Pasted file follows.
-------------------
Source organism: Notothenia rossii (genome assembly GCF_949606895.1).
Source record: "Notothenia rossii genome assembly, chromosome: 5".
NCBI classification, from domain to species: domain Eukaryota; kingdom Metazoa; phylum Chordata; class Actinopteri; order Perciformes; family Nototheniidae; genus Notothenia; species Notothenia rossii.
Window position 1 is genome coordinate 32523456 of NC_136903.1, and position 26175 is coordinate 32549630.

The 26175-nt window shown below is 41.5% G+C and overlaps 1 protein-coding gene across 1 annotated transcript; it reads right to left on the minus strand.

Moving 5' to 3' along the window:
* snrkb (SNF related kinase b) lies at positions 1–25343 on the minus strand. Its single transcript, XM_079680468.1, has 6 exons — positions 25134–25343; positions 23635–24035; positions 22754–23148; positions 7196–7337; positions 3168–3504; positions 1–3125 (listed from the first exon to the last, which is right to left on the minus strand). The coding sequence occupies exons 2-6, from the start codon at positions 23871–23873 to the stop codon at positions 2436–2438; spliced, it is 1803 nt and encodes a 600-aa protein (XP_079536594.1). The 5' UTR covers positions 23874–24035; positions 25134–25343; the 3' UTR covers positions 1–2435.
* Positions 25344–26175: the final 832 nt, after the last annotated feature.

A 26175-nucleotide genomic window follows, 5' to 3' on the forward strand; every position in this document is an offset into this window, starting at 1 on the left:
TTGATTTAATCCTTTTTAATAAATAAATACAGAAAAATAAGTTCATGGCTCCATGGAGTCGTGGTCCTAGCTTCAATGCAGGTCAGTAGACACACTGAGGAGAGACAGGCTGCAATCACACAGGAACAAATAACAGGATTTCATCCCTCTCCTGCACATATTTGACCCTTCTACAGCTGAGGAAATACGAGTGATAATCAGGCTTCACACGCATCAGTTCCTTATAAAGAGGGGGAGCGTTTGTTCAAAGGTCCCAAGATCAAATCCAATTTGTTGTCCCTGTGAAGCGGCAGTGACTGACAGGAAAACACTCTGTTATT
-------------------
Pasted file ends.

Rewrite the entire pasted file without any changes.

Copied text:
Source organism: Notothenia rossii (genome assembly GCF_949606895.1).
Source record: "Notothenia rossii genome assembly, chromosome: 5".
NCBI classification, from domain to species: domain Eukaryota; kingdom Metazoa; phylum Chordata; class Actinopteri; order Perciformes; family Nototheniidae; genus Notothenia; species Notothenia rossii.
Window position 1 is genome coordinate 32523456 of NC_136903.1, and position 26175 is coordinate 32549630.

The 26175-nt window shown below is 41.5% G+C and overlaps 1 protein-coding gene across 1 annotated transcript; it reads right to left on the minus strand.

Moving 5' to 3' along the window:
* snrkb (SNF related kinase b) lies at positions 1–25343 on the minus strand. Its single transcript, XM_079680468.1, has 6 exons — positions 25134–25343; positions 23635–24035; positions 22754–23148; positions 7196–7337; positions 3168–3504; positions 1–3125 (listed from the first exon to the last, which is right to left on the minus strand). The coding sequence occupies exons 2-6, from the start codon at positions 23871–23873 to the stop codon at positions 2436–2438; spliced, it is 1803 nt and encodes a 600-aa protein (XP_079536594.1). The 5' UTR covers positions 23874–24035; positions 25134–25343; the 3' UTR covers positions 1–2435.
* Positions 25344–26175: the final 832 nt, after the last annotated feature.

A 26175-nucleotide genomic window follows, 5' to 3' on the forward strand; every position in this document is an offset into this window, starting at 1 on the left:
TTGATTTAATCCTTTTTAATAAATAAATACAGAAAAATAAGTTCATGGCTCCATGGAGTCGTGGTCCTAGCTTCAATGCAGGTCAGTAGACACACTGAGGAGAGACAGGCTGCAATCACACAGGAACAAATAACAGGATTTCATCCCTCTCCTGCACATATTTGACCCTTCTACAGCTGAGGAAATACGAGTGATAATCAGGCTTCACACGCATCAGTTCCTTATAAAGAGGGGGAGCGTTTGTTCAAAGGTCCCAAGATCAAATCCAATTTGTTGTCCCTGTGAAGCGGCAGTGACTGACAGGAAAACACTCTGTTATT